Friday, March 5, 2010

Notes on ΞVΞ and PKD

Notes on ΞVΞ and PKD

“Willing to trust our powers
of improvisation untempered
by powers of retrospection
and analysis”—Thomas Disch,
“The Embarrassments of
Science Fiction,” On SF

1 Eve’s "Space Opera" plot—two corporate alliances at war with each other...

2 The Eve Spaceship carrier, fighter drone designs & styles—similar to PKD's “Solar Lottery” pulp fiction cover art.

3 "Solar Lottery" appearing in 1955—as half of a thirty-five-cent Ace Double Novel. Pulp fiction nostalgia for the future.

4 The cover art in various editions—asking itself the question: To what degree is it permitted to depart from the established pulp fiction ‘50s ceremonies of the Ace Double novel?

5 "Solar Lottery"—as PKD’s journeyman "space opera."

6 Later as his sci-fi oeuvre grew—PKD’s novels making the proletarian pulp of Hammett, Chandler, Van Vogt and Spillane look like mandarin poetry.

7 “Solar Lottery” as Van Vogt’s best book—in the sense that Philip K. Dick transcends “Slan” and “The World of Null-A” making a super-rich multinational interplanetary corporation possible.

8 "World of Null-A” making a super-rich multinational interplanetary corporation not only possible...but probable.

9 Money making interplanetary corporate alliances possible—space operas shoring up the economic power of the galaxy.

10 The underlying assumptions of pairing Bad Guy golem-doubles with Good Guy directors and protagonists was a Van Vogt-PDK plot device—like Kier Gray and Jommy Cross paired with John Petty in “Slan,” Gilbert Gosseyn paired with the Thorston gang in “The World of Null-A,” Gosseyn paired with Eldred Crang in “The Players of Null-A,” and Reese Verrick paired with his sub-villain Herb Moore in “Solar Lottery.”

11 Eve seems to work along the same Good Guy/Bad Guy plot lines—pairing super-rich multiplanetary corporation alliances against each other.

12 Can Eve go beyond such PKD pairing of "late capitalism" golem/supermen power-plays, this clever disguised and translated version of Frederik Pohl and C.M. Kornbluth’s “The Space Merchants” (1953)?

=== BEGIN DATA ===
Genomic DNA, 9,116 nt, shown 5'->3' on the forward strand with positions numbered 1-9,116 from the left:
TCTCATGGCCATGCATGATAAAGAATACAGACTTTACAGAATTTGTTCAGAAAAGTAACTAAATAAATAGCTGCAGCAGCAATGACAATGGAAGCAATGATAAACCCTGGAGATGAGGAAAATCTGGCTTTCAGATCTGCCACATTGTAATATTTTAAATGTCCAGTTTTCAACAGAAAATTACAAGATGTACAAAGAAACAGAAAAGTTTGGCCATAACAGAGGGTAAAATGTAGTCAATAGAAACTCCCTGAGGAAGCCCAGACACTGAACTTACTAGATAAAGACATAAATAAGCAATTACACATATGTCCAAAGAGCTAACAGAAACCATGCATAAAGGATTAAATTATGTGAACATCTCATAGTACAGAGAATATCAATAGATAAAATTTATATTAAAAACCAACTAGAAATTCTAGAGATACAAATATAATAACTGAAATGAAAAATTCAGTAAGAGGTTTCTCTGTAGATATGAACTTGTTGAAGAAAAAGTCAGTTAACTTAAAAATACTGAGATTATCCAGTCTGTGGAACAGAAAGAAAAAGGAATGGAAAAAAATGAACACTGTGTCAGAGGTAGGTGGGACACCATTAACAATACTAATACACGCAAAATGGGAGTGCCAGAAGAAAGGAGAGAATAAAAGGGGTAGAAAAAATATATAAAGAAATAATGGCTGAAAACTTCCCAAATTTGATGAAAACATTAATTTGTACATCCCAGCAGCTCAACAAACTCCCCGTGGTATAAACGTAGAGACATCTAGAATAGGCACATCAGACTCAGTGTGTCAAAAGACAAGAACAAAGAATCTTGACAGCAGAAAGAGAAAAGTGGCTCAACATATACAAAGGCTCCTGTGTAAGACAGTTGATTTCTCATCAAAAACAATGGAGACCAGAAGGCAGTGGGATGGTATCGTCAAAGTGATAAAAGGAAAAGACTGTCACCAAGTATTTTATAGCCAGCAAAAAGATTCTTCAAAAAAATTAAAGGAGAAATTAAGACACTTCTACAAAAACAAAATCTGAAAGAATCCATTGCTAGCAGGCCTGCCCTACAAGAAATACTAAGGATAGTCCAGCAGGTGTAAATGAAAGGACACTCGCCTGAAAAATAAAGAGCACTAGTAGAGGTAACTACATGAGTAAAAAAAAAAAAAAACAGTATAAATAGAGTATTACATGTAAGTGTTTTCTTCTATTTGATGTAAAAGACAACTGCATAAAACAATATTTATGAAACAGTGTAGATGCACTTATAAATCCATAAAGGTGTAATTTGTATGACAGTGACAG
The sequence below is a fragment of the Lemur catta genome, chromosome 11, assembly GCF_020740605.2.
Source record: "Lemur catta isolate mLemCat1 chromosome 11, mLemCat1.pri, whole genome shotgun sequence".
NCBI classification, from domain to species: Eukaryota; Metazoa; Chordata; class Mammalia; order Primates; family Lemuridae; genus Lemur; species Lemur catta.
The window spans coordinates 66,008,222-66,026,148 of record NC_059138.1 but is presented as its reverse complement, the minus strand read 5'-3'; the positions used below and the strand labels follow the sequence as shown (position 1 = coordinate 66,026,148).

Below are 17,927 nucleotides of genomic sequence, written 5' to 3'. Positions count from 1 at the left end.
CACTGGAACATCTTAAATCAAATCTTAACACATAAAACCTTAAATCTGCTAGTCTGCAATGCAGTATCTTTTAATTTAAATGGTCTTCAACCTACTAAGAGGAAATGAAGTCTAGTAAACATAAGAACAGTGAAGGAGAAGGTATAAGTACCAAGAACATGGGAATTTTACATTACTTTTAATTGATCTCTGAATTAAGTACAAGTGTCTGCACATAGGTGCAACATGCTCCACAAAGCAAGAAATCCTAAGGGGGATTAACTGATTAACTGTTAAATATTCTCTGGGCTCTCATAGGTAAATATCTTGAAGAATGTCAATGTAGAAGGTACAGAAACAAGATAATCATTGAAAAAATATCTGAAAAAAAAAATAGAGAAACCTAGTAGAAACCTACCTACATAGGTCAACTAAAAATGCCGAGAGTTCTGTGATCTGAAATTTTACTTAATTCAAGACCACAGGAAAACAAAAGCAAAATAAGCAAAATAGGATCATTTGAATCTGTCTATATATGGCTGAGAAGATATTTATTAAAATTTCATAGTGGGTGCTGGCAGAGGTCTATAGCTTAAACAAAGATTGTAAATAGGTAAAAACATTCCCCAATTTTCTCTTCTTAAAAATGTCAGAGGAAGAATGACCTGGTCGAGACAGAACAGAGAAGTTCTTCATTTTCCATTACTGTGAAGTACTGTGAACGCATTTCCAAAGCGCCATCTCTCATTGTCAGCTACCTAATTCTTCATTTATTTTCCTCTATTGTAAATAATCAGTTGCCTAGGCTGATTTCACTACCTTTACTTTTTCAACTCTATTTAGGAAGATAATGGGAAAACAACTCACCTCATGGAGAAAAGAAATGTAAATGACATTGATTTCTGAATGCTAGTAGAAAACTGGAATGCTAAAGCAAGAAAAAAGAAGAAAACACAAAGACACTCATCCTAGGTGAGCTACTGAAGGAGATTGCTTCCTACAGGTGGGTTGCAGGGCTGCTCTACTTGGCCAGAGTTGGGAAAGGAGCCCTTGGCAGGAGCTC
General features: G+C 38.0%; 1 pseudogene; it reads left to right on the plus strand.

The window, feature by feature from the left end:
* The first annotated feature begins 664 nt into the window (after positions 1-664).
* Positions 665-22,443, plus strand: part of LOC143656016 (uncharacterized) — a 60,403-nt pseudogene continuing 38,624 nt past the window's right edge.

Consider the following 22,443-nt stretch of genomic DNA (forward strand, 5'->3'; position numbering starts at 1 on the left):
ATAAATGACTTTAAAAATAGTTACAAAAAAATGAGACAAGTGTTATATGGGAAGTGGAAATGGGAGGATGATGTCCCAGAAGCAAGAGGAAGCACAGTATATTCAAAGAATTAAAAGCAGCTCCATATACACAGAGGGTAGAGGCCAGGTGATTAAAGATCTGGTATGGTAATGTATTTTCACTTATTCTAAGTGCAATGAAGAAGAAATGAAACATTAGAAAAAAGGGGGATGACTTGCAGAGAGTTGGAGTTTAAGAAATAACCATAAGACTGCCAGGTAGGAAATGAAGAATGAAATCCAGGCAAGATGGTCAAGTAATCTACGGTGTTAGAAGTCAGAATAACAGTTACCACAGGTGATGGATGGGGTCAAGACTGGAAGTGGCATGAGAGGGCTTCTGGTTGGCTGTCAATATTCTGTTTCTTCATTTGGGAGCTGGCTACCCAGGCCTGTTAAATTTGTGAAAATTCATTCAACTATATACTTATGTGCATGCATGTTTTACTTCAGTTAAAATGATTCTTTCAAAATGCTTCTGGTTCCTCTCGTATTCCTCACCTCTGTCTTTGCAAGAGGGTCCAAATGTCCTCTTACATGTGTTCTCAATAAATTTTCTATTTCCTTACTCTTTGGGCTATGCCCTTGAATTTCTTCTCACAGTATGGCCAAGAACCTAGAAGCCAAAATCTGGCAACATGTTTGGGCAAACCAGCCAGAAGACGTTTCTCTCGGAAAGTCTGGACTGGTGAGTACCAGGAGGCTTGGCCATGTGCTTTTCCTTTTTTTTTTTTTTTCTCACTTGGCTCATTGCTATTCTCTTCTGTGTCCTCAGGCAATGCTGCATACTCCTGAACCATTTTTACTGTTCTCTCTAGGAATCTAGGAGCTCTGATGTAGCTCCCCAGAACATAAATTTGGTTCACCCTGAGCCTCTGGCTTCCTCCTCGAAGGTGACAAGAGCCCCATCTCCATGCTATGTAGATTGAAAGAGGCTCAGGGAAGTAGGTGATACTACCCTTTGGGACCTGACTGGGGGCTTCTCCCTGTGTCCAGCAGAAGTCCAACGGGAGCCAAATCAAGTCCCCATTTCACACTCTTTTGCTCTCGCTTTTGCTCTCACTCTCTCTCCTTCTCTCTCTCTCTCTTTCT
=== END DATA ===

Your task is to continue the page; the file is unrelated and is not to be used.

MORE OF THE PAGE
13 Transcendence—whether it’s possible, what it feels like, and whether that feeling ultimately represents wishful thinking or some larger reality?

14 Which prevails—the feeling ultimately that represents wishful thinking or some larger reality?

15 Or the rationalistic denial of the ultimate reality of transcendent experience and a still ironic celebration of the brute fact of it?

16 Does strict stellar dialectical orthodoxy—or revisionism work in late capitalism gaming?

17 For example, does Eve celebrate people with skill in their hands—not their heads?

18 Is game-playing a craft—as the Shakers say “Hands to work and hearts to God.”

19 Is Eve—coup de théátre?

20 A sensational bit of game-playing stagecraft?

21 Based on dramatic surprises and sudden unexpected events?

22 Is Eve based on skill in writing and staging game-playing events?

23 Is Eve a presentation for the vidscreen like Youtube, film or TV—“have you seen the new production of Hamlet?”

24 Is Eve like a highly successful theatrical production—the production of a drama on the internet?

25 How is Eve—like the world of a PKD novel?

26 Do robotic drone-fighters have greater emotional suasion—since they’re simulacrum creatures of flesh and blood? Essentially cyborgs—cybernetic monads obeying laws of a mechanistic creation?

27 Do Eve fighter ‘androids’ dream?

28 “Solar Lottery” asks such questions—even before PDK wrote Do Androids Dream of Electric Sheep?

29 Is Eve like Scheherazade?

30 Is Eve’s commitment to an aesthetic of game-playing process the focus of her Art?

31 Is whatever we play—what she writes?

32 Do we improvise—rather than compose?

33 Thereby making our experience of the creative process—the focus of Eve’s game?

34 Is this the wager of Scheherazade?

35 That Scheherazade be interesting and authentic absolutely all the time?

36 That this tradition of the improvised jazz-like novel—is as old and honorable as the Flaubertian idea of “novel-as-game-playing” that presently holds sway in genre intelligentsia circles and academe?

37 That the sheer fecundity of game-playing—despite its dull patches, days when the computer refuses to flow like spice—is what makes Eve remarkable?

38 That Eve is a novel—the overflow of an authorial ludic impulse?

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